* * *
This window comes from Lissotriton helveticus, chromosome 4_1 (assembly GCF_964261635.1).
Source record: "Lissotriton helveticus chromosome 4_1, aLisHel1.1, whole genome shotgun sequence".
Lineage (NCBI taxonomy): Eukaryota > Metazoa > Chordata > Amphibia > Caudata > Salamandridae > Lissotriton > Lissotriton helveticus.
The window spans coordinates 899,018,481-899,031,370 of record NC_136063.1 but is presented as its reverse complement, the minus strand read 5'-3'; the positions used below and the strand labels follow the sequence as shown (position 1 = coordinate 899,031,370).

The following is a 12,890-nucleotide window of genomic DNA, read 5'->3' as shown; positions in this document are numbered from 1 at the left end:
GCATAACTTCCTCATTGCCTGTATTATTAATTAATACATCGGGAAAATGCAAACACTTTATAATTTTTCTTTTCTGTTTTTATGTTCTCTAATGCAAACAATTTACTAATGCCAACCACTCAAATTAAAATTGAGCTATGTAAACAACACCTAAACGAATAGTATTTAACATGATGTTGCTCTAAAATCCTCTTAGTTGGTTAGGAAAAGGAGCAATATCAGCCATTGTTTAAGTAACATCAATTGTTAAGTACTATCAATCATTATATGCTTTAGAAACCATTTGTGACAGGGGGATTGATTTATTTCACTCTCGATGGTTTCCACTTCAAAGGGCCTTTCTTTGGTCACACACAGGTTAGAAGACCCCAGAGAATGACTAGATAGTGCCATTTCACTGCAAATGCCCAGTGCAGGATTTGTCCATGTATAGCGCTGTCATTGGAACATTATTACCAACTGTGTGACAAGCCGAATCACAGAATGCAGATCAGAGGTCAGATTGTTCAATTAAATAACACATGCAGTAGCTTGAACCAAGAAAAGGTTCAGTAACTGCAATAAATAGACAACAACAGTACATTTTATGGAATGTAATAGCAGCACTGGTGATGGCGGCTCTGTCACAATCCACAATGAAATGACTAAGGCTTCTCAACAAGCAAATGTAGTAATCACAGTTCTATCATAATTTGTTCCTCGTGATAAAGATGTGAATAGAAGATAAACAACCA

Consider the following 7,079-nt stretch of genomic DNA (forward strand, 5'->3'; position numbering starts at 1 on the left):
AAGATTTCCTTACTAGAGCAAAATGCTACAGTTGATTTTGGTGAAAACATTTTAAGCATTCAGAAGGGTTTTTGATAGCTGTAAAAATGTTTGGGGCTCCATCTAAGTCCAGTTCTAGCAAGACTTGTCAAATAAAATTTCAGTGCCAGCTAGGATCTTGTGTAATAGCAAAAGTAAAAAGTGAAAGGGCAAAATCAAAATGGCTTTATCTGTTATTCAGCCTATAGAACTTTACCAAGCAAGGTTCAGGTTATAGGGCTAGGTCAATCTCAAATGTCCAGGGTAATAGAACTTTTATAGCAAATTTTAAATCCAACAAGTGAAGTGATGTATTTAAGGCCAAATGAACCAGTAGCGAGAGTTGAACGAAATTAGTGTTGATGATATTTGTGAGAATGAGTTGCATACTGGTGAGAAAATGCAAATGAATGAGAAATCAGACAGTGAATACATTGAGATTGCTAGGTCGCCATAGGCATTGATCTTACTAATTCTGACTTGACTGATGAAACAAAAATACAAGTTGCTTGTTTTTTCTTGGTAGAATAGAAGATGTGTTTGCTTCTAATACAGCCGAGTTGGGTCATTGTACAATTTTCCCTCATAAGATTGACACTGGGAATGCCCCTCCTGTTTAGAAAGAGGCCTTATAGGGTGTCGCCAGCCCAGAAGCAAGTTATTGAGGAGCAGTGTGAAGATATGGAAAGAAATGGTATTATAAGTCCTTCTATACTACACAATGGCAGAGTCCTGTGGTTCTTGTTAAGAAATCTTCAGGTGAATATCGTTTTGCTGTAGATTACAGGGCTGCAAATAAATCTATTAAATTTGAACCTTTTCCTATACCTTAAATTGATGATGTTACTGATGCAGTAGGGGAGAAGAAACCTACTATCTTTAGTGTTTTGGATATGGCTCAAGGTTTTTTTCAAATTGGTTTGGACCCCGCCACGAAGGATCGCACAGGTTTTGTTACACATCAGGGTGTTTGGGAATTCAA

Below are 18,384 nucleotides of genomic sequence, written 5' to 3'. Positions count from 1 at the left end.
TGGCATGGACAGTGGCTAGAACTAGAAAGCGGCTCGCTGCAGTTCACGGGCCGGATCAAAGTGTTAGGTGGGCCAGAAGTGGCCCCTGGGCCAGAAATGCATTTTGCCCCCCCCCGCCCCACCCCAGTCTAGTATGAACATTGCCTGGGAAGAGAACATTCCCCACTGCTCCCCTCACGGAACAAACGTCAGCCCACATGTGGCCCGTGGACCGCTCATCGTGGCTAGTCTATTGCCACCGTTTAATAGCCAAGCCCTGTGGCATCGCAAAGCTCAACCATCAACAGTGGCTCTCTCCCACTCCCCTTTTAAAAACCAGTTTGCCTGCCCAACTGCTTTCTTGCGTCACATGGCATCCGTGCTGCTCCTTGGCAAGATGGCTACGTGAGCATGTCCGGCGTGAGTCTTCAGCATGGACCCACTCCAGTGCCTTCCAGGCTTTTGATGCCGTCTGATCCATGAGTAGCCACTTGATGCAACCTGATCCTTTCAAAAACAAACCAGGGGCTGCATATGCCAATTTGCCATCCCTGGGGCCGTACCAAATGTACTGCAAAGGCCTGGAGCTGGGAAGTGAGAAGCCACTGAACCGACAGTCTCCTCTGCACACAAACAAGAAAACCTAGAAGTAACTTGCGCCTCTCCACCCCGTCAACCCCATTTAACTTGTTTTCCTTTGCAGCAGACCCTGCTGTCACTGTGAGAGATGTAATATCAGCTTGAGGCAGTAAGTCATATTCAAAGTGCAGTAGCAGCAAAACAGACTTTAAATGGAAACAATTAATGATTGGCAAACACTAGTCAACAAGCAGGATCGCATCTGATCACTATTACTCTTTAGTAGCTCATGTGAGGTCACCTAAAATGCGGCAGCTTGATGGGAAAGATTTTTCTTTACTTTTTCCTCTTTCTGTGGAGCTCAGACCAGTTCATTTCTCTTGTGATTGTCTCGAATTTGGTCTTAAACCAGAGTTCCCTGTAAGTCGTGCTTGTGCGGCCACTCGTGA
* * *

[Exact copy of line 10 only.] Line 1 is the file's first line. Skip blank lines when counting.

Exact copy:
TGGCATGGACAGTGGCTAGAACTAGAAAGCGGCTCGCTGCAGTTCACGGGCCGGATCAAAGTGTTAGGTGGGCCAGAAGTGGCCCCTGGGCCAGAAATGCATTTTGCCCCCCCCCGCCCCACCCCAGTCTAGTATGAACATTGCCTGGGAAGAGAACATTCCCCACTGCTCCCCTCACGGAACAAACGTCAGCCCACATGTGGCCCGTGGACCGCTCATCGTGGCTAGTCTATTGCCACCGTTTAATAGCCAAGCCCTGTGGCATCGCAAAGCTCAACCATCAACAGTGGCTCTCTCCCACTCCCCTTTTAAAAACCAGTTTGCCTGCCCAACTGCTTTCTTGCGTCACATGGCATCCGTGCTGCTCCTTGGCAAGATGGCTACGTGAGCATGTCCGGCGTGAGTCTTCAGCATGGACCCACTCCAGTGCCTTCCAGGCTTTTGATGCCGTCTGATCCATGAGTAGCCACTTGATGCAACCTGATCCTTTCAAAAACAAACCAGGGGCTGCATATGCCAATTTGCCATCCCTGGGGCCGTACCAAATGTACTGCAAAGGCCTGGAGCTGGGAAGTGAGAAGCCACTGAACCGACAGTCTCCTCTGCACACAAACAAGAAAACCTAGAAGTAACTTGCGCCTCTCCACCCCGTCAACCCCATTTAACTTGTTTTCCTTTGCAGCAGACCCTGCTGTCACTGTGAGAGATGTAATATCAGCTTGAGGCAGTAAGTCATATTCAAAGTGCAGTAGCAGCAAAACAGACTTTAAATGGAAACAATTAATGATTGGCAAACACTAGTCAACAAGCAGGATCGCATCTGATCACTATTACTCTTTAGTAGCTCATGTGAGGTCACCTAAAATGCGGCAGCTTGATGGGAAAGATTTTTCTTTACTTTTTCCTCTTTCTGTGGAGCTCAGACCAGTTCATTTCTCTTGTGATTGTCTCGAATTTGGTCTTAAACCAGAGTTCCCTGTAAGTCGTGCTTGTGCGGCCACTCGTGA